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Melbourne Watch House tour

Thursday, June 19, 2008
The three-tier bluestone Old Melbourne Gaol has been open to the public since 1977, but the Watch House next door has only been open since the end of 2007.

A visit to the old gaol gives an insight into Victoria's penal history of the 1800s, and now, at the Watch House, visitors can experience criminal history of the 1900s. The building and cells have remained unchanged since it ceased operation.

One of Melbourne's oldest surviving buildings, the gaol was built in the 1840s to house Victoria's fast-growing criminal population. 136 people were hanged there, including infamous bushranger Ned Kelly.

The Watch House opened in 1906 and held every prisoner arrested in Melbourne from then until 1994 before they were tried at the court next door. Up to 19,000 prisoners passed through in a year, averaging around 50 a day. When the Watch House closed, the last officer-in-charge, Senior Sergeant Passant, reflected "This is a monument to human misery".

The most common charge, particularly on weekends, was 'drunk and disorderly'. On some weekends more than 100 drunks were locked up in the three wet cells. Other common offences included indecent language, offensive behaviour, assault and robbery. At the extreme end were those charged with and later convicted of murder.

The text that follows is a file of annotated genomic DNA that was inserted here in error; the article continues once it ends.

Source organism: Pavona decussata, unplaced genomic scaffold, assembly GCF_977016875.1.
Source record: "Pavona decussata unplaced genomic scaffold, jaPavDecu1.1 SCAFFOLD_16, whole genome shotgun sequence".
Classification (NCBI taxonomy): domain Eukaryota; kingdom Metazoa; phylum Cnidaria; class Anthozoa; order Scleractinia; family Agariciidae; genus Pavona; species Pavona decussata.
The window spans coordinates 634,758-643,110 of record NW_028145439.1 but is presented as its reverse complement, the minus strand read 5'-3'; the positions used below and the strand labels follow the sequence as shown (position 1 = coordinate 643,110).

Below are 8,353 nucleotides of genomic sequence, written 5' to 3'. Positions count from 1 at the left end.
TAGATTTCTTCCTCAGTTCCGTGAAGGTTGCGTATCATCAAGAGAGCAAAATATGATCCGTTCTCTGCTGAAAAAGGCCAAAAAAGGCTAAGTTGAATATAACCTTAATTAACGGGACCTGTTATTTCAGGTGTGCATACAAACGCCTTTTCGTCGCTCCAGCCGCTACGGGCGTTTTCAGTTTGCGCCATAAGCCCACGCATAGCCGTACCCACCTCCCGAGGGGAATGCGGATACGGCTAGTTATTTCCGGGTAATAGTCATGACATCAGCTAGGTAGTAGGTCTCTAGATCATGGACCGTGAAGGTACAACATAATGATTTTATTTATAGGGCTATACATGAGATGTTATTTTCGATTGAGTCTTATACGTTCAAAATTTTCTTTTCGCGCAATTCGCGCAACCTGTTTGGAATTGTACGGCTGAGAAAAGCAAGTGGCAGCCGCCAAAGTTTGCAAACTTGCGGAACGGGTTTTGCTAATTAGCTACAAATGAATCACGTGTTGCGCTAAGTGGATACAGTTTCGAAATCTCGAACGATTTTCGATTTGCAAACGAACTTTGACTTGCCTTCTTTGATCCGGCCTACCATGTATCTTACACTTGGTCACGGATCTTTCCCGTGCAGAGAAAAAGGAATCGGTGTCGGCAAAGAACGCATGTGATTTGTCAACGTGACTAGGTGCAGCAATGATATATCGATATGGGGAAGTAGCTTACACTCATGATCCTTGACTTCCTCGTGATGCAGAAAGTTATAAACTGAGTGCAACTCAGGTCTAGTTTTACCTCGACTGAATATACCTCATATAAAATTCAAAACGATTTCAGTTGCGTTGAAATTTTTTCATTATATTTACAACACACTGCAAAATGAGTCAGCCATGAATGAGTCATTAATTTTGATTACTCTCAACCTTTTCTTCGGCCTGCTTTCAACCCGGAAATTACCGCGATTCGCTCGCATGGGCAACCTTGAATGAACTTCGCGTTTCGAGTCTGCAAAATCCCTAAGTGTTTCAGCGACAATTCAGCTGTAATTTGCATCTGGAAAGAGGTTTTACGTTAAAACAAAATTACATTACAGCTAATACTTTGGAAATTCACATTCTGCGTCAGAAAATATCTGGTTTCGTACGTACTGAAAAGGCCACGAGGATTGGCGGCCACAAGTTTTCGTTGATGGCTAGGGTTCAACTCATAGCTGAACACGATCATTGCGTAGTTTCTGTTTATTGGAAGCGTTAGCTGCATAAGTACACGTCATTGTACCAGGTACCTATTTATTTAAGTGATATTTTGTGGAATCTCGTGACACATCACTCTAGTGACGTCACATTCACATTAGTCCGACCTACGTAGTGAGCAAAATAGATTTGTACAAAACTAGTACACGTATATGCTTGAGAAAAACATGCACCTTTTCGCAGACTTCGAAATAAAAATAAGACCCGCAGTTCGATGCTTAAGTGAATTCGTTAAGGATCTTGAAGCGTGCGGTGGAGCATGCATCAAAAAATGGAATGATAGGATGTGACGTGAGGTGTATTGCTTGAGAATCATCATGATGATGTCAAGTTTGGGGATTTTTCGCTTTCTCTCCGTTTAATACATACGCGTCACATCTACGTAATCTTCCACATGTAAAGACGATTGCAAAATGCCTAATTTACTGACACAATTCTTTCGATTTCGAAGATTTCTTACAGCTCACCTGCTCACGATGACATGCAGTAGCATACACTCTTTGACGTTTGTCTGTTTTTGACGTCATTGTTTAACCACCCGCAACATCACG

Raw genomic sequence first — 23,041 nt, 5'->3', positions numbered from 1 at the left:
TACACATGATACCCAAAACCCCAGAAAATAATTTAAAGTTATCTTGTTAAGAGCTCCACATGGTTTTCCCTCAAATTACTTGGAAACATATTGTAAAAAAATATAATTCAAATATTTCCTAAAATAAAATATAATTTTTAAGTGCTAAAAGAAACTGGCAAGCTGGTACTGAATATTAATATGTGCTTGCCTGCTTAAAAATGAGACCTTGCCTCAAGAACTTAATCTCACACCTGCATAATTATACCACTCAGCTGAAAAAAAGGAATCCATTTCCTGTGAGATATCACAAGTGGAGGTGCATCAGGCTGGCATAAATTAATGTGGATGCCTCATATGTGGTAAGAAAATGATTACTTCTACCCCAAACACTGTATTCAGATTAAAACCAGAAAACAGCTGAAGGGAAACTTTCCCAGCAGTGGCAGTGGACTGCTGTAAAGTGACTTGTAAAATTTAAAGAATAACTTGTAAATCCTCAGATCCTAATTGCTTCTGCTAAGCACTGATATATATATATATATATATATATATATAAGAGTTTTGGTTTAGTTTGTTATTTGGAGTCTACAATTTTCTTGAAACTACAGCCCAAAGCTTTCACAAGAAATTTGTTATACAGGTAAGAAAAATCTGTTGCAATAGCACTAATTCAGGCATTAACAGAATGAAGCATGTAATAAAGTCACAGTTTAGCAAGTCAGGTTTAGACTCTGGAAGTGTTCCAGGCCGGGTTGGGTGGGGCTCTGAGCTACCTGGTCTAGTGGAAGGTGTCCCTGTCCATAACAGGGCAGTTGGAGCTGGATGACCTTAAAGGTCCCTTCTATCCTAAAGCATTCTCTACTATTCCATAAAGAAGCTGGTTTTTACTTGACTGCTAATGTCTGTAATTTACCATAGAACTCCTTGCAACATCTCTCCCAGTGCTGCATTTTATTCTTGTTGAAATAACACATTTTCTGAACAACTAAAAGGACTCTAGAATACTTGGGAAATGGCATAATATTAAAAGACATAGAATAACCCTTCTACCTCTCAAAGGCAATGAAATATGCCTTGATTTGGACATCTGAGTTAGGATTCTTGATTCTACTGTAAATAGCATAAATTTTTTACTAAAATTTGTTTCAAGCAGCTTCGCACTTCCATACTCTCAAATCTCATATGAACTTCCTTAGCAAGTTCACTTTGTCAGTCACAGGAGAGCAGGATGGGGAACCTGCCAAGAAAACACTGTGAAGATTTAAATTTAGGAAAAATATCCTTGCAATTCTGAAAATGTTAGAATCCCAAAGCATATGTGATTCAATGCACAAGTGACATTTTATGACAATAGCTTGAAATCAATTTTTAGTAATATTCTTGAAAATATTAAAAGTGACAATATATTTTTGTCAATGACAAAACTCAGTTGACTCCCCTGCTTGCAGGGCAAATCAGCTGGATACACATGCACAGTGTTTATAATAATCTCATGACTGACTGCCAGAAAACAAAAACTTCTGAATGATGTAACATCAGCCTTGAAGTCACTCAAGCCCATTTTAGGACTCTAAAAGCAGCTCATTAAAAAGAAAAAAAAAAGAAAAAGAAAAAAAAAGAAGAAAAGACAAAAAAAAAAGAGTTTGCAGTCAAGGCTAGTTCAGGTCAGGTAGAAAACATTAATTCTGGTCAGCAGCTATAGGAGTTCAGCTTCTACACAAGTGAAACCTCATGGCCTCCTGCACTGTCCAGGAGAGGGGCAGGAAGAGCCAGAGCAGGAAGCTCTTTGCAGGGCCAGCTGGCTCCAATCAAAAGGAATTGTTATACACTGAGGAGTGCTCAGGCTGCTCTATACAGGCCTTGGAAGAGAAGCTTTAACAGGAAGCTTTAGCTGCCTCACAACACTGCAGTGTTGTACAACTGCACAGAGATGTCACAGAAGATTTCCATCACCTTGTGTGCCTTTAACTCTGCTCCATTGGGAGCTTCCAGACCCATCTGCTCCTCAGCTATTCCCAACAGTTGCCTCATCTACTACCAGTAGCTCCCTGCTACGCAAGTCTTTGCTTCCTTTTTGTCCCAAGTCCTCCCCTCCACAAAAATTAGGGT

Many prisoners left their mark in graffiti which remains on the cell doors and exercise yard walls.

The padded cell is a stark reminder of the lack of facilities for the mentally ill in the past.

Tour guides, who are actors, take you through the criminals' experience. Some of Australia's most infamous villains spent time in the City Watch House: Squizzy Taylor; Ronald Ryan; the Russell Street bombers; the men charged with the murder of two police in Walsh Street; Julian Knight; US soldier Edward Leonski who became known as the 'Brown-out Strangler'; and Jean Lee, the last woman to be hanged in Victoria.

The Old Melbourne Gaol is operated by the National Trust of Australia (Victoria).


Melbourne's Russell Street.


Old Melbourne Gaol Crime & Justice Experience half-hour tours are $18 for adults and $9.50 for children. Family tickets are $44. Entry is to Old Melbourne Gaol and the Watch House. It is open between 9:30am and 5pm every day.

Virgin Blue has flights to Melbourne.

One-way fares from:

  • Hobart $89
  • Adelaide $95
  • Sydney $110
  • Brisbane $139
  • Darwin $199
  • Perth $219

    There are limited seats which may not be available at peak times or on all flights. Fares are one-way on the Internet. An extra $15 will be charged for phone bookings. A credit card surcharge of an additional $2 per person per one way flight is applicable. Fares are correct at June 19, 2008 and are subject to change.

    Prices correct at June 19, 2008.

    For further information

    Old Melbourne Gaol
    Russell Street
    Melbourne 3000
    Ph: (03) 8663 7228
    Fax: (03) 9650 2310

    Virgin Blue
    Ph: 136 789

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